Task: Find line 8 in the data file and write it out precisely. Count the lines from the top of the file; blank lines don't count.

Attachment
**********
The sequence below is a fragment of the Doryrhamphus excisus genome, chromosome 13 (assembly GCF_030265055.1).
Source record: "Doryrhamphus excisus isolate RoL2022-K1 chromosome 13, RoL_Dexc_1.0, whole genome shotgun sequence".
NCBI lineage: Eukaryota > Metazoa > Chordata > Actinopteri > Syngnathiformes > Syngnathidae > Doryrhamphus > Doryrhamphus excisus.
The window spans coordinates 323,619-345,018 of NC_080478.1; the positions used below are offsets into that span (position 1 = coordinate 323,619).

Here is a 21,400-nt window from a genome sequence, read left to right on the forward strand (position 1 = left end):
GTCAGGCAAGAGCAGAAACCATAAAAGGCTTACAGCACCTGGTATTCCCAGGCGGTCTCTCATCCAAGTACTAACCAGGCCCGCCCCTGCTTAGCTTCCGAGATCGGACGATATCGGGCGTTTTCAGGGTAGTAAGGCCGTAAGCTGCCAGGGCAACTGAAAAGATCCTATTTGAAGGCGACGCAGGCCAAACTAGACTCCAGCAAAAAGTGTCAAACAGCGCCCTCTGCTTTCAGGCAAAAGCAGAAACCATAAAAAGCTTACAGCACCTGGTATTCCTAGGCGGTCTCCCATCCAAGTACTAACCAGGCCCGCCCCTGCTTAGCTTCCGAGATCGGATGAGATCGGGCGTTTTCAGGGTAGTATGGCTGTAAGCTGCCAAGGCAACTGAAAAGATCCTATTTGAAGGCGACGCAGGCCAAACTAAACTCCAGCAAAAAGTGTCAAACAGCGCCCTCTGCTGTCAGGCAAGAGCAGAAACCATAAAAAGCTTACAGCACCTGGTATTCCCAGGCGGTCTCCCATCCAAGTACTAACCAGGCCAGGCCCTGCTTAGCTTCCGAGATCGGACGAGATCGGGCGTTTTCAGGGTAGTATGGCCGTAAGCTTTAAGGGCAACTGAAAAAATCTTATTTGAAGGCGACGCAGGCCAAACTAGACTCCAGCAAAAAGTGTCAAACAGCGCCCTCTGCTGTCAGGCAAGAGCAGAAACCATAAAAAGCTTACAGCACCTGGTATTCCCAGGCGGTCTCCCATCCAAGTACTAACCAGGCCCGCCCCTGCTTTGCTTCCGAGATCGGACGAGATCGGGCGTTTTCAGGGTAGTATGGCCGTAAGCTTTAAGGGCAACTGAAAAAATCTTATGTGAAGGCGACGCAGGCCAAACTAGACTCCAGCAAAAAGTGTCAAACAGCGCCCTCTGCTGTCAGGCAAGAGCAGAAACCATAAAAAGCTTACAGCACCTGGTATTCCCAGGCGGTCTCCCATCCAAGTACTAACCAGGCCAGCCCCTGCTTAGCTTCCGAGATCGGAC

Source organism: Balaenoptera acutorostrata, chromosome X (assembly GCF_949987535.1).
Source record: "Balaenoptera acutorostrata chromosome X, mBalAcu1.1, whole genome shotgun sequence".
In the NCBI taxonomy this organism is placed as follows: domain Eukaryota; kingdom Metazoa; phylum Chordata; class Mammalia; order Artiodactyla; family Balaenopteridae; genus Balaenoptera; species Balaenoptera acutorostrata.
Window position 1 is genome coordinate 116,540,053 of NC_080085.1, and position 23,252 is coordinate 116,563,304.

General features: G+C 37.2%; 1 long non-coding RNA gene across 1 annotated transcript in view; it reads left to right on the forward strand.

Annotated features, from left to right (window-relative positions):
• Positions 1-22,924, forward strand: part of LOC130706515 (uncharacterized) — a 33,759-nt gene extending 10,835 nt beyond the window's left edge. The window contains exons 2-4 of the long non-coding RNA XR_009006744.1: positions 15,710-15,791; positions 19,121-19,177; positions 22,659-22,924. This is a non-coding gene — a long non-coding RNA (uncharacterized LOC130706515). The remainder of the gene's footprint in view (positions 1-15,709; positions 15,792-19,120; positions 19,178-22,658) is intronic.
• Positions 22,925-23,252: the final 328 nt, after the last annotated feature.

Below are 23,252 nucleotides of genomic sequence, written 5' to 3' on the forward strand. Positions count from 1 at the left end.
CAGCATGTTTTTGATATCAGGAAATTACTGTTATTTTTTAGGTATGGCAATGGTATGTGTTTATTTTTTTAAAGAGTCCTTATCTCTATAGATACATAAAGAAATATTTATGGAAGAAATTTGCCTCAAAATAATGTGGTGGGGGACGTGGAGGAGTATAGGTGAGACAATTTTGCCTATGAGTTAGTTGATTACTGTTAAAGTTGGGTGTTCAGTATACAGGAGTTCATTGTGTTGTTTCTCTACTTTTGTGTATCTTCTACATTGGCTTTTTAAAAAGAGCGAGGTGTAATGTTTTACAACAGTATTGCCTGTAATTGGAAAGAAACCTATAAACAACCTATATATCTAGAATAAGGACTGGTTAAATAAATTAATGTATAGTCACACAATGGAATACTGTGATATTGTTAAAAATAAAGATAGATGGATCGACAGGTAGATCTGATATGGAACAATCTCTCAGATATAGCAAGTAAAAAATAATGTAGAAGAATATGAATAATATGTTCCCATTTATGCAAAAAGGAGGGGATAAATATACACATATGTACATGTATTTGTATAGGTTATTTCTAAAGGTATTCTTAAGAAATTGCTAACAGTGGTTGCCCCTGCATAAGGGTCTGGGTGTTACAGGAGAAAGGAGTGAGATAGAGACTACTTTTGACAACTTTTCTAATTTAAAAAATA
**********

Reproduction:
Source record: "Balaenoptera acutorostrata chromosome X, mBalAcu1.1, whole genome shotgun sequence".